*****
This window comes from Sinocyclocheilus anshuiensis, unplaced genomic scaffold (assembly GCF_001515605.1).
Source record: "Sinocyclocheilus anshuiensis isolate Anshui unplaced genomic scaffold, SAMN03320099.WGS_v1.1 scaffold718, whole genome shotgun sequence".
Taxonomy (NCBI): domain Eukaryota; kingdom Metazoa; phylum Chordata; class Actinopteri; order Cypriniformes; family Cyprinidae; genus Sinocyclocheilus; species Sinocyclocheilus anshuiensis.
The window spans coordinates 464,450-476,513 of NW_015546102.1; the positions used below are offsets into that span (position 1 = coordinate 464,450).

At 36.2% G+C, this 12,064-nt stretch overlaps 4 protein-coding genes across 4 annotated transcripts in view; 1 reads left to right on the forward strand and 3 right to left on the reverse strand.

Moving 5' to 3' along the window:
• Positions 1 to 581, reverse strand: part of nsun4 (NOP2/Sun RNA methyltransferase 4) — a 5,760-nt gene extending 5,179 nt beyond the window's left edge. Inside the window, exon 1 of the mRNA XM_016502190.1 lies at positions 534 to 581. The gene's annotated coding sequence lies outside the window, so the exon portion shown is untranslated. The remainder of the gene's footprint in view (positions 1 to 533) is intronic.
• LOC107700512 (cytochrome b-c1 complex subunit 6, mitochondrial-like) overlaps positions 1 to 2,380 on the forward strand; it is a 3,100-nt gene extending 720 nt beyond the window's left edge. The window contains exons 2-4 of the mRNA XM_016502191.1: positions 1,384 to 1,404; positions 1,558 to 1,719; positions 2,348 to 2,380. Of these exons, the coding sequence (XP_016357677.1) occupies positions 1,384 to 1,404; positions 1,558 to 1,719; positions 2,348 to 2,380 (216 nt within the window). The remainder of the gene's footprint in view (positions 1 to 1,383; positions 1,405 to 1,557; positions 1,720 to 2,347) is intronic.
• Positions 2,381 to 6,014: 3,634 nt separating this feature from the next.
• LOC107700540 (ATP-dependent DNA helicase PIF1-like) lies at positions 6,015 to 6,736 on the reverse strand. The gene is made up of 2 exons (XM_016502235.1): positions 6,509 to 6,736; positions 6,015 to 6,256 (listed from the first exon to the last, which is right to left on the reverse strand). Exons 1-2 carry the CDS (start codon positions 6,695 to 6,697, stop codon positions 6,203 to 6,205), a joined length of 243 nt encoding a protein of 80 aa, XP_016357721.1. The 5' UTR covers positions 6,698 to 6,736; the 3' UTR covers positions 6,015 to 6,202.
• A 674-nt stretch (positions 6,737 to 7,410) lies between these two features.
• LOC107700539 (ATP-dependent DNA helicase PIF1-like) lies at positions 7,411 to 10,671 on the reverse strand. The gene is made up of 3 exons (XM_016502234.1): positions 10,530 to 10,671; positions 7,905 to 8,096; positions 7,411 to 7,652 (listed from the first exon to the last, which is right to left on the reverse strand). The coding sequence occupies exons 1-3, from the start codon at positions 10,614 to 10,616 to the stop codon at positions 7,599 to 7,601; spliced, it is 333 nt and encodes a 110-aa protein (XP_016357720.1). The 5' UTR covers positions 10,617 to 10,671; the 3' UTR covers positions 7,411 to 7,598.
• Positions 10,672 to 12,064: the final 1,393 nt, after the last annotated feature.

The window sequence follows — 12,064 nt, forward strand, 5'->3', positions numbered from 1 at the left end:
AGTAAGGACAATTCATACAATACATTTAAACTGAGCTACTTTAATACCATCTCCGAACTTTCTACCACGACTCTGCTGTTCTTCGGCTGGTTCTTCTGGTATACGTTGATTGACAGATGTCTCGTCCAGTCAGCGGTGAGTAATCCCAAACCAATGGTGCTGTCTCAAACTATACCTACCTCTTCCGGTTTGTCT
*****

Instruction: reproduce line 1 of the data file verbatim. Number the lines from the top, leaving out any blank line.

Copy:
This window comes from Sinocyclocheilus anshuiensis, unplaced genomic scaffold (assembly GCF_001515605.1).